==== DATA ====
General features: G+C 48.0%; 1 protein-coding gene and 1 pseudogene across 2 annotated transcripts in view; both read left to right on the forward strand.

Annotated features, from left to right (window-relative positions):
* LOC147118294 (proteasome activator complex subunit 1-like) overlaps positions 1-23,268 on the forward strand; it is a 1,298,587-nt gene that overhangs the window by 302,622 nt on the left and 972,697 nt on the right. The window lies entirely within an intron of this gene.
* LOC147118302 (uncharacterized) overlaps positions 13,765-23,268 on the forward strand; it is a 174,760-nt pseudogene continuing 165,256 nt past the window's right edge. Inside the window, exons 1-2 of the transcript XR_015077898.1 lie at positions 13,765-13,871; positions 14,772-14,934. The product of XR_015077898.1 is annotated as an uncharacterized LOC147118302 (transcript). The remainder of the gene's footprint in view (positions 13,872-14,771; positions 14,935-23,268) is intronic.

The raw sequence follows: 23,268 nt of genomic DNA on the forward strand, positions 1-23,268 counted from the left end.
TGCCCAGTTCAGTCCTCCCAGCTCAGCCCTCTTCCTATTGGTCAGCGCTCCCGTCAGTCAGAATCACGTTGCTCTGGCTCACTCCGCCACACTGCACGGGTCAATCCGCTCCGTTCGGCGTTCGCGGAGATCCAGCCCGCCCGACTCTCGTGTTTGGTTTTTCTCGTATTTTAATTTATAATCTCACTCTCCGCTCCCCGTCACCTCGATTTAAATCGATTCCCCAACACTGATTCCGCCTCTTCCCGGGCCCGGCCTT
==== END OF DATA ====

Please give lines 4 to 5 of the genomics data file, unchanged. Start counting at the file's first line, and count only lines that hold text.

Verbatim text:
* LOC147118302 (uncharacterized) overlaps positions 13,765-23,268 on the forward strand; it is a 174,760-nt pseudogene continuing 165,256 nt past the window's right edge. Inside the window, exons 1-2 of the transcript XR_015077898.1 lie at positions 13,765-13,871; positions 14,772-14,934. The product of XR_015077898.1 is annotated as an uncharacterized LOC147118302 (transcript). The remainder of the gene's footprint in view (positions 13,872-14,771; positions 14,935-23,268) is intronic.

The raw sequence follows: 23,268 nt of genomic DNA on the forward strand, positions 1-23,268 counted from the left end.